Thursday, October 12th
The Light of the Moon
A young Bushwick-based architect’s life changes dramatically after an assault three blocks from her house in writer-director Jessica M. Thompson’s feature debut.
Stephanie Beatriz offers a powerful performance as a young Brooklyn resident struggling to process her emotions after she is raped by a stranger. A feature debut, this indie prefers to make a credible and nuanced drama out of the protagonist’s crisis instead of dwelling on the criminal side of the story. Ultimately, the rapist’s identity and what happens legally is much less an issue here than what goes on between Beatriz’s Bonnie and her boyfriend (a very likeable Michael Stahl-David), and how the assault sends ripples through her life, affecting relationships with friends, family and co-workers. Well received at SXSW 7, the 2017 film has enjoyed a run around the festival circuit. With the wider cultural conversation about rape culture, raging in the media, this honest and complex engagement with the subject is particularly welcome.
Special guest to introduce The Light of the Moon:
I’m 37 years old, and am originally from Philadelphia, Pennsylvania. The sexual assault on me happened in 1996; I was 15, a few months from turning 16. The attack happened by someone known to me, someone I trusted, and one of his friends, in daylight, in a small patch of trees, in the middle of a heavily trafficked area. My experience with the police was bad, as was my experience in visiting a doctor for an exam (a male doctor refused to examine me, saying that he didn’t believe me. I then had to wait for the female doctor to become available). It wasn’t pleasant, but I could handle callousness from strangers. At home was worse, I didn’t have the support of my family. In fact, it was quite the opposite. I told very few friends. The reactions were all different. I was in 10th grade at the time. School was a struggle. I had a therapist but knew that I was essentially alone in dealing with what had happened to me. By 11th grade, my grades were suffering. I was in advanced classes, but I put no effort in. Life was really day to day.
I am a freelance artist under contract with trading card companies. Recently, I completed artwork for Star Wars Galactic Files: Reborn, The Walking Dead Season 7, and Star Wars Masterworks. My current project is for charity, benefiting Advocate Hope Children’s Hospital in Illinois. There is a secret project in the works for 2017-2018, but I can’t give details other than that I’m very excited. I’m waiting to hear from my art director, but it looks as though this month, I will also be working on artwork for the Star Wars: The Last Jedi trading card set.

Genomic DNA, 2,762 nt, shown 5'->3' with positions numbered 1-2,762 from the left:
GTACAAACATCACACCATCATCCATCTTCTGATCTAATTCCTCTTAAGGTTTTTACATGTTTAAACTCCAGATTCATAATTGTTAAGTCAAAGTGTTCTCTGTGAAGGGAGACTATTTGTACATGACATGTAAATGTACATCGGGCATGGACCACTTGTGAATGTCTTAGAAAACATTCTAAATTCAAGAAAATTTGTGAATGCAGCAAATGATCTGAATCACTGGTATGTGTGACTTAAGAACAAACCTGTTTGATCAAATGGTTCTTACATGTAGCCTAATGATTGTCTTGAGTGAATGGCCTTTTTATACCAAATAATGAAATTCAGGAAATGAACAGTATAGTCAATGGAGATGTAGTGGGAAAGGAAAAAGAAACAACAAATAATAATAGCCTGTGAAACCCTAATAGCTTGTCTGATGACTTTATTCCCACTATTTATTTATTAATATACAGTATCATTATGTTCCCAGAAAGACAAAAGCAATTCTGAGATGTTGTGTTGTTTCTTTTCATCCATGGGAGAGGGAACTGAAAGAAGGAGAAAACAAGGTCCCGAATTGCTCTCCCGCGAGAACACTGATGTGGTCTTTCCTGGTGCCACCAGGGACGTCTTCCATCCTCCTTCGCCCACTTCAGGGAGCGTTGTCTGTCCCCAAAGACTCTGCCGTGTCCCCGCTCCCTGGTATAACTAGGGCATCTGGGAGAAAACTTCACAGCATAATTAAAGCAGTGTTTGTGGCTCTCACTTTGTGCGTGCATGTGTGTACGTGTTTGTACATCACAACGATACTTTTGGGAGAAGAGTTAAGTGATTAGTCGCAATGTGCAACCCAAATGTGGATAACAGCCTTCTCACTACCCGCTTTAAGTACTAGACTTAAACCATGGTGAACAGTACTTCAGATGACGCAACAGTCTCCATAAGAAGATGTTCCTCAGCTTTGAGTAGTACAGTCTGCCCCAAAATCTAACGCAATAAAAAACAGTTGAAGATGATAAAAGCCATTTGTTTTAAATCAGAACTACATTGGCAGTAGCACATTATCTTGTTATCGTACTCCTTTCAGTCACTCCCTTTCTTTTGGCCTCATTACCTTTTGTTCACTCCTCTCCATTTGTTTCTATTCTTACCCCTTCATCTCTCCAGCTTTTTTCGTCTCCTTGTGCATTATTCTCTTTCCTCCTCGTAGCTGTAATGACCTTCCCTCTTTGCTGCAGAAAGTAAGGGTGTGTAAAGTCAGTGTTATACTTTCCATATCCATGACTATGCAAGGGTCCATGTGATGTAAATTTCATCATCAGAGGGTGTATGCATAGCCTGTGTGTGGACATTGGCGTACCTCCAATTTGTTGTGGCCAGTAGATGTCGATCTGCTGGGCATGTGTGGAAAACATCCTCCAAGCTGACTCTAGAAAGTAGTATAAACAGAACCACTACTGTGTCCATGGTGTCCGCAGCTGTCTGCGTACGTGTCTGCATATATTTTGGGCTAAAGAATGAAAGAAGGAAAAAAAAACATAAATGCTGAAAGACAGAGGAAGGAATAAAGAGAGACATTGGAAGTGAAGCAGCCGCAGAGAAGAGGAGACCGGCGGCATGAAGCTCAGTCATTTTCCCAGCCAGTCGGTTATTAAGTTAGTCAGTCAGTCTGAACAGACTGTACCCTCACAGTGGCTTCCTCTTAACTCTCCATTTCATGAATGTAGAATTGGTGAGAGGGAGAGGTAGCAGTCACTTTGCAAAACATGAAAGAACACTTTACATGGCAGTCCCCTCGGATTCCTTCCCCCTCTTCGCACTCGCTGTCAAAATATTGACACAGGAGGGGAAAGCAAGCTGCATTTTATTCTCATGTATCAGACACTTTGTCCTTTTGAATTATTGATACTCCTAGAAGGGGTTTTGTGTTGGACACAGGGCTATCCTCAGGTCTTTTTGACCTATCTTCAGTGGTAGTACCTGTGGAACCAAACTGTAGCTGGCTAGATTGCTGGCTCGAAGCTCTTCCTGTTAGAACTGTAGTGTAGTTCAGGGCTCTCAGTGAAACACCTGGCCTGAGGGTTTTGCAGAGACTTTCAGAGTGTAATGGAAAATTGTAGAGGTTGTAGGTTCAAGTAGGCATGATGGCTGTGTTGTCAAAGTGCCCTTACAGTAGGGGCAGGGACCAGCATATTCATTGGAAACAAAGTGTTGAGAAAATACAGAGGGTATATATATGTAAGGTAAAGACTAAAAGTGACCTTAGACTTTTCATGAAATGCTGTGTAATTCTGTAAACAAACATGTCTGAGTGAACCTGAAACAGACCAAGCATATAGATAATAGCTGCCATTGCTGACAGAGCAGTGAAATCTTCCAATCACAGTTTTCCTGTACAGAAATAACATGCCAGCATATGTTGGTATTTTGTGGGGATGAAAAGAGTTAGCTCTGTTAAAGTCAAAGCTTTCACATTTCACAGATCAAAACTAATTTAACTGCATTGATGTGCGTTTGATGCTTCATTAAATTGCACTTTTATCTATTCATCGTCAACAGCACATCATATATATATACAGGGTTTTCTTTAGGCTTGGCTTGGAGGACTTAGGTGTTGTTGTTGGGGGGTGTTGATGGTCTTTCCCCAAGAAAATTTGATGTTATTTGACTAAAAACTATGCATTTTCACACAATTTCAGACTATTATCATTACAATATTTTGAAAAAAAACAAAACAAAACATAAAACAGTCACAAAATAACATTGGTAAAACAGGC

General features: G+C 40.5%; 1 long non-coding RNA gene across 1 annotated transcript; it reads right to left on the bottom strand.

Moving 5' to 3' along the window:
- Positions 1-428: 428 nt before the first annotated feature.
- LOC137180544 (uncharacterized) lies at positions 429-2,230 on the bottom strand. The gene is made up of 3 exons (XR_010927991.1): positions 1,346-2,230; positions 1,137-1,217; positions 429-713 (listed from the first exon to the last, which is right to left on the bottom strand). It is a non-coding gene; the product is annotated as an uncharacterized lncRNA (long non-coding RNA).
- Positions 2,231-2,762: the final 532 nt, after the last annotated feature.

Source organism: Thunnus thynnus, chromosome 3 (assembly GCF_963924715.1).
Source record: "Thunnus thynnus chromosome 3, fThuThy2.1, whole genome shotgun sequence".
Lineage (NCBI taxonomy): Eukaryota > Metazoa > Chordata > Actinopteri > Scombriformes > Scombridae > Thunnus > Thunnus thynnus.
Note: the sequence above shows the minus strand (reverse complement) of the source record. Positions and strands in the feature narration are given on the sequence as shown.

Queen of Katwe
Queen of Katwe is the biopic of a Ugandan chess prodigy and traces her journey from the Kampala slum of Katwe, where she is forced to abandon her formal schooling at the age of nine, to the upper echelons of the chess world after she develops an interest in the game at a youth-outreach program. Her mother worries that her daughter’s dreams of becoming a chess champion are a frivolous distraction from real life. Produced as a joint venture between Disney and ESPN Films, Queen of Katwe was adapted from a nonfiction book by sportswriter Tim Crothers, who became acquainted with Mutesi’s story while on assignment for ESPN. A true celebration of the human spirit!
Special guest to Introduce the Queen of Katwe:
Marie Ferdinand was a basketball superstar at LSU where she was enshrined as a member of the LSU Sports Hall of Fame. She was the 8th pick for the WNBA and was selected by the Utah Stars. Fortunately, the team has become the SA Stars!
Marie was a 3x All Star and still holds the league record for career steals (246.) A versatile shooting guard, she signed with the LA Sparks and played along- side Hall of Famer, Lisa Leslie. To date, she is the only Haitian American to play in the WNBA.
Marie realized after many years of WNBA action, her true passion was youth basketball. It allowed her to help put an emphasis on the true value of teamwork and overcoming adversity. She also realized what a role it played in enabling her to leave the island and see the world. As a result, she retired in 2012.
2014 was the year Marie created the RISE Basketball Academy. The program provides an experience that’s rewarding and effective. The Academy’s core value is to effectuate positive changes for the participants. Individual life skills can be applied through basketball skills. Marie is also the founder of the Marie Ferdinand Foundation. The Foundation was created to demonstrate how she successfully used sports as an avenue to a full scholarship at LSU and a successful career in the WNBA.
Marie and her family reside in San Antonio. Her goal is to prove that enhancement of one’s athletic aptitude with a positive attitude can take you where you want to be, regardless of adversities or hardships.
Marie Ferdinand says it best: Teach Kids to Win in Life, Not Just in Sports.